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Update: Iran: Release of Shiva Nazar Ahari

September 17, 2010

The Women Living Under Muslim Laws (WLUML) international solidarity network and the Global Campaign to Stop Killing and Stoning Women (SKSW campaign) welcome the news that Shiva Nazar Ahari was released from prison on Sunday 12 September 2010. 

 

However, though she is free now, her sentence will be given in approximately two weeks’ time.  One of the charges against Ms. Nazar Ahari is moharebeh (enmity with God), which can be punishable by death in Iran. We therefore urge you to write to the Iranian officials and the embassy of Iran in your country to welcome the release of Ms. Nazar Ahari and to urge all charges against her in connection with her peaceful exercise of her rights to freedom of expression and association to be dropped.

 

A sample letter is attached.

 

The Women Living Under Muslim Laws (WLUML) international solidarity network and the Global Campaign to Stop Killing and Stoning Women (SKSW campaign) welcome the news that Shiva Nazar Ahari was released from prison on Sunday 12 September 2010. 

Shiva Nazar Ahari is a 26-year-old human rights activist specializing in women’s rights, children’s rights, and the defense of political prisoners. She is a journalist and blogger, as well as actively involved with the Committee of Human Rights Reporters and the One Million Signatures Campaign. Formerly a civil engineering graduate student, Ahari was expelled from university as a result of her student activism. She had endured 266 consecutive days in Evin Prison, 100 of which were spent in solitary confinement, for participating in non-violent actions.

In July 2004, Nazar Ahari was arrested in front of the United Nations building in Tehran during a protest by families of political prisoners; she was arrested again during the wave of protests that followed Iran’s disputed tenth presidential elections in 2009. Iranian intelligence agents arrested Nazar Ahari at her workplace on 14 June 2009.  

On 17 July, Shiva’s defense attorney, Shadi Sadr, was arrested while on her way to Tehran University to attend the demonstration during Friday Prayers. When Sadr received the International Women of Courage Award in March 2010, she dedicated her award to Nazar Ahari.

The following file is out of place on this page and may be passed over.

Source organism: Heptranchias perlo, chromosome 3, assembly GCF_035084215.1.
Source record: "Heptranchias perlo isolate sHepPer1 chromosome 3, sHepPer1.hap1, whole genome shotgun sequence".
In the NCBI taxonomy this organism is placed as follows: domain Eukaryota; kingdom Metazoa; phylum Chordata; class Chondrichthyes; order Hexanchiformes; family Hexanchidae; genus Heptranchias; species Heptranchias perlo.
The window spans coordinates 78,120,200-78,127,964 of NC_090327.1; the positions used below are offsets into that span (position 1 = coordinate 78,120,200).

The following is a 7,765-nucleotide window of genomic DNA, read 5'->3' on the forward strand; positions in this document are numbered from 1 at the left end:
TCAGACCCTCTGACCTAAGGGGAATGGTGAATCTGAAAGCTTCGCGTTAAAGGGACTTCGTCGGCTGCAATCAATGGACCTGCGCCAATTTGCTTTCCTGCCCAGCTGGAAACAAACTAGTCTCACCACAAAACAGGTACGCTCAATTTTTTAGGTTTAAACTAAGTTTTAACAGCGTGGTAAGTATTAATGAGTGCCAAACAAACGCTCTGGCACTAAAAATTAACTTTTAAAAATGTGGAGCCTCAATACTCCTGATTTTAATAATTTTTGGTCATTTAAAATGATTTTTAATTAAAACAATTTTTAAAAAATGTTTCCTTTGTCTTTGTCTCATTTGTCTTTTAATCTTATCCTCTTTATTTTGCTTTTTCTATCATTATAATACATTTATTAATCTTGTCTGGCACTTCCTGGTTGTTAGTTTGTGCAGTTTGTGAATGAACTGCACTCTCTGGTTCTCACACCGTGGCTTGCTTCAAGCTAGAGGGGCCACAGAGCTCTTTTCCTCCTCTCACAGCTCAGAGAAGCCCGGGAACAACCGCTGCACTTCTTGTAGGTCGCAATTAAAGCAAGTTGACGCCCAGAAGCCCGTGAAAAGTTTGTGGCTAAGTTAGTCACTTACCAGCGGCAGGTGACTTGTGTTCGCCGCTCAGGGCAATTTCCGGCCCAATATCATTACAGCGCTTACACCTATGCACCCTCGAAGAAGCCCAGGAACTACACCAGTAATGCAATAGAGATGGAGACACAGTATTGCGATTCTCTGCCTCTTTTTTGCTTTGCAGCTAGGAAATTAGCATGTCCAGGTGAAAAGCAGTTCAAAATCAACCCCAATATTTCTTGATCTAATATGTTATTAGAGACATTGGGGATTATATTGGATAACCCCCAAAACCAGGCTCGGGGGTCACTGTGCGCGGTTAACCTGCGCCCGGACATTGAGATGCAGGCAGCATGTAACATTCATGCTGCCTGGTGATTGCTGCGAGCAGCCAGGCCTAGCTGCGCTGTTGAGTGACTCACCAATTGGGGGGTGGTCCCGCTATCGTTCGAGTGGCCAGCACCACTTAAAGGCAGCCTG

After spending 33 days in solitary confinement at Evin’s Ward 209, she was transferred to a general ward on 17 August 2009. She was not granted visitation rights and had very limited contact with her family. In September, her family posted the exorbitant amount of USD$200,000 for her bail. She had been charged with moharebeh (enmity with God), which under the current regime in Iran, is punishable by death.

Nazar Ahari was re-arrested on 20 December 2009 at Tehran’s Enghelab Square, along with numerous other rights activists who were en route to the city of Qom to attend the funeral of Grand Ayatollah Montazeri. The last trial for Shiva Nazar Ahari took place on 4 September 2010 for charges including: “assembly and collusion to commit a crime”, “propaganda against the regime,” and “disrupting the public order”. Worldwide protests were also launched calling for the freedom of Shiva Nazar Ahari.

Nazar Ahari has now been released on USD $500,000 bail, though her official sentence has yet to be announced. Reports received indicate that she is well, but Shiva, her family, the Iranian human rights movement, and the international community remain gravely concerned for her security with the impending sentencing due on in the next 2 weeks.

We thank all those who joined their voices in condemning the repression and illegal detention of peaceful human rights defenders in Iran, including Shiva Nazar Ahari.  Mobilization efforts around the world have been crucial, as allies in, and of, Iran report that this international pressure remains an important strategy in addressing the waves of repression against the non-violent defence of human rights.  It is important to keep the pressure on, especially in the lead-up to the sentencing of Nazar Ahari.

Below, please find a sample letter to send to the Iranian authorities. 

Source: WLUML Networkers

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